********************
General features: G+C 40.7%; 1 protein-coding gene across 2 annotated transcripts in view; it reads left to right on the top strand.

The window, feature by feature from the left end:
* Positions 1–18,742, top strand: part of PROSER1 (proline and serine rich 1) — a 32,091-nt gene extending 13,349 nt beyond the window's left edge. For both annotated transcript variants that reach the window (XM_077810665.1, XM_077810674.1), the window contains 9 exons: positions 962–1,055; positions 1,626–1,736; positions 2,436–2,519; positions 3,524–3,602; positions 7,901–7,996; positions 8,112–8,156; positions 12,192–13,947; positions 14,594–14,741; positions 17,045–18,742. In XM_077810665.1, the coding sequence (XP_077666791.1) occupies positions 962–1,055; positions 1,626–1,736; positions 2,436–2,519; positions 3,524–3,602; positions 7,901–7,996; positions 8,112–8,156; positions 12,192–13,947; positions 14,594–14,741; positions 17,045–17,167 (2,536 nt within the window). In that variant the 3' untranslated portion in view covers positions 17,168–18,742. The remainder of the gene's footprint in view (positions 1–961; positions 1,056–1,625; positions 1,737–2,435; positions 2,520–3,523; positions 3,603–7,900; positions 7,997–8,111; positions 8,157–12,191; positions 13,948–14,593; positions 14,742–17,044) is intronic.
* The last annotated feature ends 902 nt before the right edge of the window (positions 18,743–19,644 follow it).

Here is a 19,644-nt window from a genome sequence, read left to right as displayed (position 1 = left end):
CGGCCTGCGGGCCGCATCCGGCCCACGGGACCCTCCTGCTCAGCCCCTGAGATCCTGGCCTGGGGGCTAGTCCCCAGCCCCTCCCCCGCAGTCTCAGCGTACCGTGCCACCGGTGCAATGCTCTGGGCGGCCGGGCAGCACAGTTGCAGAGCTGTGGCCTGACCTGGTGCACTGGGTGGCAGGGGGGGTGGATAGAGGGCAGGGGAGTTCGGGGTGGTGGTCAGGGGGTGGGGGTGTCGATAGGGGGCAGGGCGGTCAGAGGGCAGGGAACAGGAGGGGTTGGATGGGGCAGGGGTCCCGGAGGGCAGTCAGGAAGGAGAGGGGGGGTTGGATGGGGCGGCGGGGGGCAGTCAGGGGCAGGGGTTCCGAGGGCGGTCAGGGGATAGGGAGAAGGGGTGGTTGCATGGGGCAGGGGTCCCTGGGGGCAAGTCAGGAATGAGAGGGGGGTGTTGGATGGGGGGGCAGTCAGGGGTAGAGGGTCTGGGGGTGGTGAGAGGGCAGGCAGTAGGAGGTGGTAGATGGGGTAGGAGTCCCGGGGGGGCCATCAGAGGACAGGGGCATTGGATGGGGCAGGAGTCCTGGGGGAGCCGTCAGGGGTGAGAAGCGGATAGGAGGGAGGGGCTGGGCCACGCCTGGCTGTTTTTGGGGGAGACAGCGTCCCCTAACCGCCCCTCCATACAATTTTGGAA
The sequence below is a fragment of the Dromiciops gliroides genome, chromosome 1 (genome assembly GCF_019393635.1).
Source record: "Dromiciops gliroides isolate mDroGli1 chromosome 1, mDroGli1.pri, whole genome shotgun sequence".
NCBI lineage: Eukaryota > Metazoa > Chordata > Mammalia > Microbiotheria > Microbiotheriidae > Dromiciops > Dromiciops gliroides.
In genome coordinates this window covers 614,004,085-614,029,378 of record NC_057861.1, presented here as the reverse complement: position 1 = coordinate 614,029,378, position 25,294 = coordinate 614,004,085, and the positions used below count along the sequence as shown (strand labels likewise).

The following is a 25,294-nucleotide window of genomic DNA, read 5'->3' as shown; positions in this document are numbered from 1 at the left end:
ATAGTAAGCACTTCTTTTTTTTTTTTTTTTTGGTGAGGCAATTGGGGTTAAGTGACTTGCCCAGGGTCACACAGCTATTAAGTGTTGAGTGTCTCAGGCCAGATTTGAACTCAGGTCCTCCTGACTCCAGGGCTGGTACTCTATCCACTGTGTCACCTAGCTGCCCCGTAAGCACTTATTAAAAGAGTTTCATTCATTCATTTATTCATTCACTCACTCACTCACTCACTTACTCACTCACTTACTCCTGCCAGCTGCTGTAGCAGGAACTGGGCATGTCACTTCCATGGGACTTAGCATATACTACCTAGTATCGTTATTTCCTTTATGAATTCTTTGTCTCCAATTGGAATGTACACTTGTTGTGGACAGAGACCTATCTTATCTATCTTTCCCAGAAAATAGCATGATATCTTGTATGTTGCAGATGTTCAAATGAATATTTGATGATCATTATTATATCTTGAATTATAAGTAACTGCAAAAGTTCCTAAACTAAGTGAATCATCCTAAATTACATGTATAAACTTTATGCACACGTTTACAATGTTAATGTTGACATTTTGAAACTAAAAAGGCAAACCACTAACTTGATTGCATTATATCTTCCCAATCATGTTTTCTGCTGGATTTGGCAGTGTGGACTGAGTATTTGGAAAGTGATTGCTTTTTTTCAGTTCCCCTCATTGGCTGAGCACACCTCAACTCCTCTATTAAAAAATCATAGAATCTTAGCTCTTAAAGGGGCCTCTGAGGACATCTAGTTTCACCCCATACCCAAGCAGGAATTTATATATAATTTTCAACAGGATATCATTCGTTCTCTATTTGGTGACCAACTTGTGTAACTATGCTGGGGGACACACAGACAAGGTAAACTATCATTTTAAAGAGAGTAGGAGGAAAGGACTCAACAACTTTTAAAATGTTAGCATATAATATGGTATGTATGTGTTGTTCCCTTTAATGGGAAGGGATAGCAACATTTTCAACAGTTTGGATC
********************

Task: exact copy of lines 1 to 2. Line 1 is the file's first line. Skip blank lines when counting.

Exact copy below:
General features: G+C 40.7%; 1 protein-coding gene across 2 annotated transcripts in view; it reads left to right on the top strand.

The window, feature by feature from the left end: